# Numerical treatment of heat conduction in 2-D

You've seen it in one dimension: heat flows through a long, thin rod. Today, we look at the very similar situation in two dimensions: heat flows through a flat plate.

Once again, we will assume that the flow of heat is steady, and so we'll deal only with the equilibrium temperature of the plate. We will also adopt similar boundary conditions: instead of specifying the temperature at each end of the rod, we'll specify the temperature along the four edges of the plate.

Here's the basic picture: the plate runs in the X and Y directions, but is very thin in Z. The figure below shows one small element of the plate, with width dx and dy and thickness dz.

We assume that no heat enters or leaves the plate through the upper and lower faces; in other words, there is no flow of heat in the Z-direction. However, heat does flow in the X- and Y-directions, as shown by the brown and green arrows, respectively. We can describe the amount of heat flowing into this little section through the left edge as

and the heat flowing out through the right edge as

If we demand that the flow into and out of the section is equal in the X-direction, we can derive

But we can go through exactly the same analysis in the Y-direction to derive

If we describe the plate by a temperature T(x,y) instead of by the heat flowing through it, then we can determine that

Consider one element of a 2-D array representing temperature.

```

Q:  What is a difference equation for the flow of
heat in the X-direction through this element?

Q:  What is a difference equation for the flow of
heat in the Y-direction through this element?

Q:  Write this as a system of 2 equations --
how many unknowns are there?

Q:  Write this as a system of 1 equation --
how many unknowns are there?

```

Uh-oh. How can you deal with THIS system of equations? Well, we get some help from the boundary conditions, of course.

#### The iterative approach

One way to approach the problem is iteratively. We can re-write the equations above like so:

```

T      +  T      +  T      +  T
i+1,j     i-1,j     i,j+1     i,j-1
T     =     --------------------------------------
i,j                         4

```

In other words, the temperature of the central section is the average of the temperatures of the surrounding sections.

So, if you simply guess some initial temperatures for each grid point, you can use the equation above to compute new, improved temperatures, then repeat as needed until the solution converges.

One way to improve the performance of an algorithm of this sort is to use a weighting factor when determining the temperature for the next round:

If you set λ = 1, then the solution may converge quickly ... or it may go crazy. If you set λ to a relatively small value, the solution may converge more slowly ... but it may be more stable.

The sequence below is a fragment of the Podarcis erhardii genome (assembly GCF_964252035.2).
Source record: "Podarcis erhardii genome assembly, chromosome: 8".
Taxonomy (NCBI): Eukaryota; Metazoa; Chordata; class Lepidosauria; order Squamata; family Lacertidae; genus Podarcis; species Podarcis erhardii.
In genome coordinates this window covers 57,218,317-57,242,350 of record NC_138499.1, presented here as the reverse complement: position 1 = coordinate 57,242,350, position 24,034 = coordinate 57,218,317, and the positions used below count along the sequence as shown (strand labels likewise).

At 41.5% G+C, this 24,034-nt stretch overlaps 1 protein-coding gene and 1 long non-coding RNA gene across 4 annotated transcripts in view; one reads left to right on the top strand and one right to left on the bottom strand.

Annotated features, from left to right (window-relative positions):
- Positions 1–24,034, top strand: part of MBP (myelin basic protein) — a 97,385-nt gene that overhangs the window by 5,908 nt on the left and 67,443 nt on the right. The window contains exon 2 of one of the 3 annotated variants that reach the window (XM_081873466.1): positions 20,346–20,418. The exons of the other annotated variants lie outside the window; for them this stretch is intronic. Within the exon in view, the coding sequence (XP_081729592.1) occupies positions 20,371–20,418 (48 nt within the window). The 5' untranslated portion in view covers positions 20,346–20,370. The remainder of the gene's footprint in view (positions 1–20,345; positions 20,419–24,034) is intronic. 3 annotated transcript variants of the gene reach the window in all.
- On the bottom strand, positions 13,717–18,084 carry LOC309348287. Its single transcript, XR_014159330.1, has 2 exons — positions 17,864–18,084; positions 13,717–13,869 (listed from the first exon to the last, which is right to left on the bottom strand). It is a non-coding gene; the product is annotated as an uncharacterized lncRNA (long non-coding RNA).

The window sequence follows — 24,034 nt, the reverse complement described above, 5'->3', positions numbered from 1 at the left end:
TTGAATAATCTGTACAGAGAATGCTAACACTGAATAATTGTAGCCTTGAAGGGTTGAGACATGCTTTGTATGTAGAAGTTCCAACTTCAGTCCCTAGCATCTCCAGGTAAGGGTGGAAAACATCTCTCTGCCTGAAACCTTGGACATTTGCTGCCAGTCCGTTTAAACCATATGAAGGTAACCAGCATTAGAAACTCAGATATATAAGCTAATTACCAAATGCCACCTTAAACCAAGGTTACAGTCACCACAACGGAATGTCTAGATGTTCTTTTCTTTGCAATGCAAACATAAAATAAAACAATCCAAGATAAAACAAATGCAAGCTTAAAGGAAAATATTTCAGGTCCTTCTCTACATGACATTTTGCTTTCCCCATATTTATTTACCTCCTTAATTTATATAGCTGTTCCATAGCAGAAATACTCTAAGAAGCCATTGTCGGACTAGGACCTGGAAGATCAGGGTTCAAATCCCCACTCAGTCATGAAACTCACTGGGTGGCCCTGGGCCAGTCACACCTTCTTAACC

#### The linear algebra approach

Just as we did with the thin rod, we can use an approach based on linear algebra. It will be a bit more involved this time, though: if we look at a plate with N-by-N elements, then we'll be solving a set of equations with

• NxN unknown temperatures
• an (NxN)-squared matrix

Can it be done? Sure. Can you at least start the process? You might consider for practice a simple little 3x3 plate ....

#### Sparse matrices

If you choose to attack this problem using linear algebra, rather than an iterative approach, you will find that it can be reduced to a matrix equation that looks like

```

A * x  =  b

```

where A is an N2-by-N2 matrix, x is a vector of length N2 of unknown temperatures, and b is a vector of length N2 containing combinations of the temperatures along the edges of the plate.

If you look carefully, you'll find that the matrix A is rather "sparse." Here's what it looks like for the case of N = 4.

```

-4     1     0     0     1     0     0     0     0     0     0     0     0     0     0     0
1    -4     1     0     0     1     0     0     0     0     0     0     0     0     0     0
0     1    -4     1     0     0     1     0     0     0     0     0     0     0     0     0
0     0     1    -4     0     0     0     1     0     0     0     0     0     0     0     0
1     0     0     0    -4     1     0     0     1     0     0     0     0     0     0     0
0     1     0     0     1    -4     1     0     0     1     0     0     0     0     0     0
0     0     1     0     0     1    -4     1     0     0     1     0     0     0     0     0
0     0     0     1     0     0     1    -4     0     0     0     1     0     0     0     0
0     0     0     0     1     0     0     0    -4     1     0     0     1     0     0     0
0     0     0     0     0     1     0     0     1    -4     1     0     0     1     0     0
0     0     0     0     0     0     1     0     0     1    -4     1     0     0     1     0
0     0     0     0     0     0     0     1     0     0     1    -4     0     0     0     1
0     0     0     0     0     0     0     0     1     0     0     0    -4     1     0     0
0     0     0     0     0     0     0     0     0     1     0     0     1    -4     1     0
0     0     0     0     0     0     0     0     0     0     1     0     0     1    -4     1
0     0     0     0     0     0     0     0     0     0     0     1     0     0     1    -4

```

It's not quite diagonal, but it's not far from it, either. You can see that more clearly, perhaps, if we make a surface plot showing values of this matrix.

N = 4

N = 10

You may find that, when a matrix is relatively sparse, there could be some ways of solving the equation which run more quickly than others ....

Note that the time rises very rapidly with N: